Irma’s worst damage to Florida beaches may be in Collier County

Collier's coastal zone manager says early assessments show "extensive damage" to the county's beaches

Sep.September 17, 2017 01:30 PM

Naples after Irma (Credit: Ryan Mills | Naples Daily News)

Hurricane Irma’s damage to Florida beaches may have been worse in Naples and elsewhere in coastal Collier County than in any part of the state.

According to Gary McAlpin, Collier County’s coastal zone manager, a preliminary inspection shows that storm surge from Hurricane Irma flattened and narrowed much of the county’s beachfront along the Gulf of Mexico.

McAlpin told the Naples Daily News that “we’re talking about height being washed away and width being washed away on the beaches.” He also told the Daily News that the beaches are “usable” despite “extensive damage.”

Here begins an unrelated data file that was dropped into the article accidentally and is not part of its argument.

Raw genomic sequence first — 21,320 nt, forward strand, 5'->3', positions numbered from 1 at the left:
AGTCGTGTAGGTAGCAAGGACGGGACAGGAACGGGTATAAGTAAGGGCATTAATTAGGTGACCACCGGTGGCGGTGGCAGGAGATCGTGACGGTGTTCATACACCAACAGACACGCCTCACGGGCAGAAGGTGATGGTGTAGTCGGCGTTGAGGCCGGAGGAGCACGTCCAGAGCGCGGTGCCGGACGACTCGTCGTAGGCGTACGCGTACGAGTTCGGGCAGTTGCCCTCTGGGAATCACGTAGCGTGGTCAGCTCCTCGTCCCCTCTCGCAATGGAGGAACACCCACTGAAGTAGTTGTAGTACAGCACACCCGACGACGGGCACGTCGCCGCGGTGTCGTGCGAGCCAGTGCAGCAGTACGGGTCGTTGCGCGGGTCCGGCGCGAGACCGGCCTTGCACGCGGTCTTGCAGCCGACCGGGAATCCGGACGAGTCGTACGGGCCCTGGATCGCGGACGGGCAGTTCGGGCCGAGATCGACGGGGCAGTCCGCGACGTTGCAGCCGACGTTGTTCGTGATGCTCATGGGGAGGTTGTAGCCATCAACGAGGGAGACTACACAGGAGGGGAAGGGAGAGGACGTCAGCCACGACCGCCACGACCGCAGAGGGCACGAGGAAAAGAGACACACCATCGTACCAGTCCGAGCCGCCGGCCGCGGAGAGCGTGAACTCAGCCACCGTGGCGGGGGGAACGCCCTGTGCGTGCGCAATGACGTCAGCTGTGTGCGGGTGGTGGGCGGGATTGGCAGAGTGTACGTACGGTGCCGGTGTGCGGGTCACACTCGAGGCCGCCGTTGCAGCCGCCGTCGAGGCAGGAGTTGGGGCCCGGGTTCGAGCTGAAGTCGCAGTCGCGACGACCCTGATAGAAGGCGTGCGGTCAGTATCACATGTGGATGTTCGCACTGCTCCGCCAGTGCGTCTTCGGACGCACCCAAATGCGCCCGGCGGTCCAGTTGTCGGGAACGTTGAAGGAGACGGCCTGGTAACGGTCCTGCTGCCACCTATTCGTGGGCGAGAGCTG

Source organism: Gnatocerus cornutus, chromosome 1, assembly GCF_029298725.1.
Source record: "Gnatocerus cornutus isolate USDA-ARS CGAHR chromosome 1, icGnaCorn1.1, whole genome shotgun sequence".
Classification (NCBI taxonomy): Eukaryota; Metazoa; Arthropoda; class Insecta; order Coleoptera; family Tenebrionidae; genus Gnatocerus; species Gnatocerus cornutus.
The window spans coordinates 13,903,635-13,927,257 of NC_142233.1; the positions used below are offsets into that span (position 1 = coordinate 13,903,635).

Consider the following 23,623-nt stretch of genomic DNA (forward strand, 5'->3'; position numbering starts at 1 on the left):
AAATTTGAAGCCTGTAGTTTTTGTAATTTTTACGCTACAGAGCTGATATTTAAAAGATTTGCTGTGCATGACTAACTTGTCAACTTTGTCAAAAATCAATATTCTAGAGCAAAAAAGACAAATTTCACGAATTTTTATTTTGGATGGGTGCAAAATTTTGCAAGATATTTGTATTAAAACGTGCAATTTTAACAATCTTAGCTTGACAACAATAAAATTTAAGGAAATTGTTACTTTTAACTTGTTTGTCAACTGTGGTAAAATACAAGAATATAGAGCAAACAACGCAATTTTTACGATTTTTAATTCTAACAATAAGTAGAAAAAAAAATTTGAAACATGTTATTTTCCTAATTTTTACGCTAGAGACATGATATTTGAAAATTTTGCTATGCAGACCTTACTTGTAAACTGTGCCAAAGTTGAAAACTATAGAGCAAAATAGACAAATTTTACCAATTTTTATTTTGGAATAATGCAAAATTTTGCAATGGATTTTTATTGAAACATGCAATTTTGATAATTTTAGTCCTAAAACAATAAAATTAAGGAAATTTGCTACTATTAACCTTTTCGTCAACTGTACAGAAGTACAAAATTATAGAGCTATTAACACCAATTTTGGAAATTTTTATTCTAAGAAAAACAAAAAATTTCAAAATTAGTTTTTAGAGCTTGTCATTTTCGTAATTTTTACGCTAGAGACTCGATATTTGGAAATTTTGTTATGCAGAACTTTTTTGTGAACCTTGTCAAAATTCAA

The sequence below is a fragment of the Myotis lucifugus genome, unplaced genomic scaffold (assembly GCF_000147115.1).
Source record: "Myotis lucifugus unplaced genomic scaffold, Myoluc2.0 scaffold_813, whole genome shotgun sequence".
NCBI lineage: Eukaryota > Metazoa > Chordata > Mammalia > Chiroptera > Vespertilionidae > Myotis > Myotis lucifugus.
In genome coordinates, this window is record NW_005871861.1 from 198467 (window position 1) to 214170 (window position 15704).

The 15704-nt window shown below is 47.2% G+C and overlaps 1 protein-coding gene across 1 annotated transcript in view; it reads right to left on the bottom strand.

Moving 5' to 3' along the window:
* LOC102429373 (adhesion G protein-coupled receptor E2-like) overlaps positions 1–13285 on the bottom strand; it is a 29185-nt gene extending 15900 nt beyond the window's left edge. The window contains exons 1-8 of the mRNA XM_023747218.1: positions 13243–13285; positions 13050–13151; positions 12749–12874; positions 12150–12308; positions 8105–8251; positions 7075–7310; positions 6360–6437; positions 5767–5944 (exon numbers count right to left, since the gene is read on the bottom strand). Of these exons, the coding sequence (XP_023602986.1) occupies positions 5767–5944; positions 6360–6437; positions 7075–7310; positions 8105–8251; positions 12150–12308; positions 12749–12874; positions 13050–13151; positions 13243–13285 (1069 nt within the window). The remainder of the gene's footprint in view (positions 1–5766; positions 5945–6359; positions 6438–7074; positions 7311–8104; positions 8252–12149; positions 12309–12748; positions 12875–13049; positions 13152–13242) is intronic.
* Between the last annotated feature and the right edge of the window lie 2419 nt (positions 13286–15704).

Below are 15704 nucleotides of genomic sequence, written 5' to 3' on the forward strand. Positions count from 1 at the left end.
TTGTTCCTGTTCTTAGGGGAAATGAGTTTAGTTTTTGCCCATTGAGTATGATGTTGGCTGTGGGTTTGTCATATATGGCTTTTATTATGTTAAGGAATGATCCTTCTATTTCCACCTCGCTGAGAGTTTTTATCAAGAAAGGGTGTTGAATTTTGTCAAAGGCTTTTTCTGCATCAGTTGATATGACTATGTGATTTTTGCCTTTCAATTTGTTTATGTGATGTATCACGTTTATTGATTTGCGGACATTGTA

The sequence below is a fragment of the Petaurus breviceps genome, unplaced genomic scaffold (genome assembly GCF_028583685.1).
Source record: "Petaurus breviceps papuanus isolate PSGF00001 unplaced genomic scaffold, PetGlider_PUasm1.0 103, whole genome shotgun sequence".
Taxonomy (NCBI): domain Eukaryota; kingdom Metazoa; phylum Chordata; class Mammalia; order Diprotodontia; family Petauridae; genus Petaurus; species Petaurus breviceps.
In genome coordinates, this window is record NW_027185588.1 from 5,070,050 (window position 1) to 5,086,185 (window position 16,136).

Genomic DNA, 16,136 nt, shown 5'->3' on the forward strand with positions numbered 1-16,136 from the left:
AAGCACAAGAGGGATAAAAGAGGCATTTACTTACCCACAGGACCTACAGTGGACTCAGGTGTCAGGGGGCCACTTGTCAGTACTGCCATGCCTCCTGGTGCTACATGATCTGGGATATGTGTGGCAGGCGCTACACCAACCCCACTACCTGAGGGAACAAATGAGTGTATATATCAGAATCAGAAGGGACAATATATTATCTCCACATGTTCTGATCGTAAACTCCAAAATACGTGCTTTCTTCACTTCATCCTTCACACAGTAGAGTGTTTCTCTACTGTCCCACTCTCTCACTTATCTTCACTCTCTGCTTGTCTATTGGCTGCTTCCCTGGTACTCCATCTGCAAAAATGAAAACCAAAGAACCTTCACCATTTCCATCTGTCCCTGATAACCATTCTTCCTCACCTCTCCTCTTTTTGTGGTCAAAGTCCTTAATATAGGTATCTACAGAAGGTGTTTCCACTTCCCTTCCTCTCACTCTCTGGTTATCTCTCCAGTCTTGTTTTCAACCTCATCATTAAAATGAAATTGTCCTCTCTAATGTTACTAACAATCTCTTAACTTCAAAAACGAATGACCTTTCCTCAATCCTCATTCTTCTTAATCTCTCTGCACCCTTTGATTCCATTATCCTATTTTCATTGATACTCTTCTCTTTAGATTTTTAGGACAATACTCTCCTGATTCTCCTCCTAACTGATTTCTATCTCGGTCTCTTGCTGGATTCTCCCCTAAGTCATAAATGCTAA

While damaged homes are the main post-hurricane concern, damage to Collier County’s beaches is a long-term concern for the Naples-area tourism industry.

Irma apparently did less damage to the rest of Florida’s 825 miles of sandy beaches.

Just north of Collier County, beaches in Lee County were flattened by Hurricane Irma, but generally, they are still in good condition.

Farther north in Charlotte County, erosion and other hurricane damage to beaches also appears minimal, according to Michael Poff, a beach consultant to the county.

In southeast Florida, beaches in southern Broward County narrowed from the force of Hurricane Irma, but the damage didn’t prevent the beaches from serving as a buffer and protecting upland infrastructure from flooding, according to the county beach manager Nicole Sharp.

In northeast Florida, Hurricane Irma hit Flagler County, where storm surge from Hurricane Matthew last year knocked down sand dunes and washed away a one-mile section of State Road A1A.

But Flagler County administrator Craig Coffey said Irma caused less water damage because the flooding this time came mainly from the Intracoastal Waterway.

Coffey told the Naples Daily News that “we didn’t get the severity of flooding from the ocean side this time.” [Naples Daily News]Mike Seemuth

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